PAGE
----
Introduction: The goal of our study was to conduct a meta-analysis comparing the individual CN(cranial nerve) improvement rates between 3 groups: primary microsurgery, primary stereotactic radiosurgery (SRS) and SRS after prior microsurgery. Outcomes analyzed were the proportion of new cranial nerve deficits in the treatment arms stated above. Systematic Review of Literature was conducted for studies which did not qualify for meta-analysis.
Methods: Following the PRISMA guidelines, we isolated 12 studies for primary microsurgery group (n=644). To obtain a homogenous data (Primary and Secondary SRS), five studies [Primary SRS (n=290), Secondary SRS (n=191)] were included which reported individual CN outcomes.Pooled percentages of CN outcomes were compared.Sub-group meta-analysis to evaluate the difference in CN outcomes between primary and secondary SRS groups was done. Similar stratification of groups was done to measure the new cranial nerve deficits after microsurgery, primary and secondary SRS. For systematic review, 20 studies (n=2275) were included
Results: Visual outcomes(CN II) were better in surgery group (36.6%) as compared to Primary(21.7%) and Secondary (21.9%) SRS group. Cranial nerves affecting optometrics also had a significantly higher improvement rates in microsurgery as compared to SRS. No difference in outcomes of CN V was noted through the groups. Having a prior microsurgery did not worsen the chances of preoperative cranial nerve dysfunction recovery rates after SRS, RR=1.02 (05-2.08) or post-operative new cranial nerve deficits after SRS, RR 0.97(CI 0.44 – 2.12). New CND were markedly higher in microsurgery group (43.7%) vs. Primary SRS(4.5%) vs. Secondary SRS(4.3%).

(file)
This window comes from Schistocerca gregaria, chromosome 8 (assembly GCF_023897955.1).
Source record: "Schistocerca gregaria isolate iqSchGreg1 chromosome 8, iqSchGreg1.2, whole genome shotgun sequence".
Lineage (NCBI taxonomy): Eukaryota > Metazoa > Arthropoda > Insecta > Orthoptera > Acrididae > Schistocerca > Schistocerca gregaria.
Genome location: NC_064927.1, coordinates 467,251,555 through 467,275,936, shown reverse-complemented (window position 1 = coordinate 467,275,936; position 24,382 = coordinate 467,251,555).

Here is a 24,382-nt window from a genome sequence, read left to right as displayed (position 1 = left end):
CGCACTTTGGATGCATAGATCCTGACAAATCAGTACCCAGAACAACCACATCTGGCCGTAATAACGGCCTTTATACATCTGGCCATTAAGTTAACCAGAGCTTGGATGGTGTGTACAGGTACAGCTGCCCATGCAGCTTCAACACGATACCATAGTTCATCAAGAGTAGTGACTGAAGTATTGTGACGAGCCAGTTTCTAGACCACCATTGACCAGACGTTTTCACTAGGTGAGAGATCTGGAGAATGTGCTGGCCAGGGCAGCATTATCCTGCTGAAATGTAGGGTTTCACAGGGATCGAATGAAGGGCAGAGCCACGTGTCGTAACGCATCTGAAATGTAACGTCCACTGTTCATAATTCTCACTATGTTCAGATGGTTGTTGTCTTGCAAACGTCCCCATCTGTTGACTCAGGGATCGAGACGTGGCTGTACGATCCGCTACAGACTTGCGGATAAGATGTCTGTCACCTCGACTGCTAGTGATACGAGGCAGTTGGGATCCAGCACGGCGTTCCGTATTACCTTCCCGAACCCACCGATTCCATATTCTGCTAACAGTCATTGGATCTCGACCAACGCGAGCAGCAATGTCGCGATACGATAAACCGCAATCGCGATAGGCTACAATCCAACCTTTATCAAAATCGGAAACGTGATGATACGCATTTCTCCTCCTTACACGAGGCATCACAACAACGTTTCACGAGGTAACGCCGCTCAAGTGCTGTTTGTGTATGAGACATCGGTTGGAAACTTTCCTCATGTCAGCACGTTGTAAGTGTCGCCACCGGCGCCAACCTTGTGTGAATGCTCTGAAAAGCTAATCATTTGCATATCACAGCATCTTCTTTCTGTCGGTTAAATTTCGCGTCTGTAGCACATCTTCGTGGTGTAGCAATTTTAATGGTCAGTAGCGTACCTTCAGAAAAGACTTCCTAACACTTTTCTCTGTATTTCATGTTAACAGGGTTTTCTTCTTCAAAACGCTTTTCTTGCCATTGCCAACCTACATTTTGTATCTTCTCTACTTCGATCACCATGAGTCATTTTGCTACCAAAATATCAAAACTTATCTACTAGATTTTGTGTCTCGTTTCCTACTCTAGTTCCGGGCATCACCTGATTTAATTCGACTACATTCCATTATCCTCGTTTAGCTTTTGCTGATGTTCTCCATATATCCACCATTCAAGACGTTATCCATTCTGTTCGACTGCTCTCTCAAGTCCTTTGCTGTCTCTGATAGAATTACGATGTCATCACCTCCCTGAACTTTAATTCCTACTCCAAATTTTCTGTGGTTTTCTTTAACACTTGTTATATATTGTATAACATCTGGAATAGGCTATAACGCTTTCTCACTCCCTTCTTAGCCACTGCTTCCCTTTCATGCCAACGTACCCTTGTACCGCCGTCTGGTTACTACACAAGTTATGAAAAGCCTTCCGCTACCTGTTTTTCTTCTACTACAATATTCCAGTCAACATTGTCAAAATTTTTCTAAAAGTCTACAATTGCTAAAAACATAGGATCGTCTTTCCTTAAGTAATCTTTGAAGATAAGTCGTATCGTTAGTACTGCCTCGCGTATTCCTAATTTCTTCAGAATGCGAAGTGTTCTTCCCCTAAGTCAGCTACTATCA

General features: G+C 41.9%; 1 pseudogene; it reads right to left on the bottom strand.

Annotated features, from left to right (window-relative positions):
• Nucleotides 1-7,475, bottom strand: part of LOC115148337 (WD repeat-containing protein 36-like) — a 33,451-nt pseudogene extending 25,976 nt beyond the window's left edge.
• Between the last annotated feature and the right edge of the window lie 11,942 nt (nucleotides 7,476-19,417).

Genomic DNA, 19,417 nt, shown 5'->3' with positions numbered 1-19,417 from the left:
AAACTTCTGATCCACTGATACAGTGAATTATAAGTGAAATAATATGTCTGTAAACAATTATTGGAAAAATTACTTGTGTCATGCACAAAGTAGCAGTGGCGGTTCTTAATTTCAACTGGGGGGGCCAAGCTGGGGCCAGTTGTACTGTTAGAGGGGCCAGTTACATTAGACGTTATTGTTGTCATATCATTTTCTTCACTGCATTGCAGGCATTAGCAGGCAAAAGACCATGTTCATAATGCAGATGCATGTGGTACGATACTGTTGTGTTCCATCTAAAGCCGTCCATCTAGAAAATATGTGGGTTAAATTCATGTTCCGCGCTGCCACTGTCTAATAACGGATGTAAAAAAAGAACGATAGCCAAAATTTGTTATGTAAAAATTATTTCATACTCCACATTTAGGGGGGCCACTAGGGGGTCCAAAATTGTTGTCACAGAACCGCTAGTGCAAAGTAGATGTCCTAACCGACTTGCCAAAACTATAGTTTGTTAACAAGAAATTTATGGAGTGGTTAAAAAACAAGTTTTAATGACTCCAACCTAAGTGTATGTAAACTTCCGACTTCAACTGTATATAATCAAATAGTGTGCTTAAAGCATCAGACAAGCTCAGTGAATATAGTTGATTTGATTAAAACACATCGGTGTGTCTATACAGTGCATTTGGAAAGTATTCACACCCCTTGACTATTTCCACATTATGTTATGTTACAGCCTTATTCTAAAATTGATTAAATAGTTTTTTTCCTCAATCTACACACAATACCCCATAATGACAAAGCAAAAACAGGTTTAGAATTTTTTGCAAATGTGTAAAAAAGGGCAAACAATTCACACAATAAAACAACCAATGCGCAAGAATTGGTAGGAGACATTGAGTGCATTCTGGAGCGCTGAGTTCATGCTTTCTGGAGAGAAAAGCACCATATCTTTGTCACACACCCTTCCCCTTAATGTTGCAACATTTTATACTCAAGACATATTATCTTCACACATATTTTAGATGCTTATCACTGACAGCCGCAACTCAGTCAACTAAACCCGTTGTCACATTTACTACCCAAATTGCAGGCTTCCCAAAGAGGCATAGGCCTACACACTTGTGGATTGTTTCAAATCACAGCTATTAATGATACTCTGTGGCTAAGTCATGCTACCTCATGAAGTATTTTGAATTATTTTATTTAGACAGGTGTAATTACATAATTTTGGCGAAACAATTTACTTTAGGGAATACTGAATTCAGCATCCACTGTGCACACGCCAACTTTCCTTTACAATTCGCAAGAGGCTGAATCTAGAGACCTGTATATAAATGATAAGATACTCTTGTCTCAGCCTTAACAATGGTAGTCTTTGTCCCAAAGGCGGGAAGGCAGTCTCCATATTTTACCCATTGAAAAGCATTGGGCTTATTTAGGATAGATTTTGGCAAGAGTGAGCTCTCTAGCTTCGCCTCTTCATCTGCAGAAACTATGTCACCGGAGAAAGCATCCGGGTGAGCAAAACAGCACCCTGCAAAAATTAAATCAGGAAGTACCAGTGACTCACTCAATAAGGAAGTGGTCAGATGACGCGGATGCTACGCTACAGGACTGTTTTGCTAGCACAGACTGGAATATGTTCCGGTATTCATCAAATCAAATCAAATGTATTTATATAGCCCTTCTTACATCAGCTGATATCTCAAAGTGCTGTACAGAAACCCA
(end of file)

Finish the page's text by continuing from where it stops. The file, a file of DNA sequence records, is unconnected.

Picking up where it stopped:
Conclusions: When assessing visual and extraocular movement outcomes, microsurgery had a higher recovery rates as compared to primary and secondary SRS. Prior microsurgery did not make significant difference in cranial nerve outcomes among patients receiving SRS. Better preoperative cranial nerve outcomes in microsurgery group come at a cost of new cranial nerve deficit in patients with CSM.
Patient Care: Provide useful insight in choosing treatment modality specific for cavernous sinus meningioma. We will be able to better counsel the patients concerning their cranial nerve deficits.
Learning Objectives: By conclusion of the session, participants would be able to, 1. Describe the incidence and outcome of cranial nerve dysfunction in Cavernous Sinus Meningiomas. 2). Able to differentiate the results from gamma knife and microsurgery 3. Provide likelihood of providing estimation of new cranial nerve dysfunction.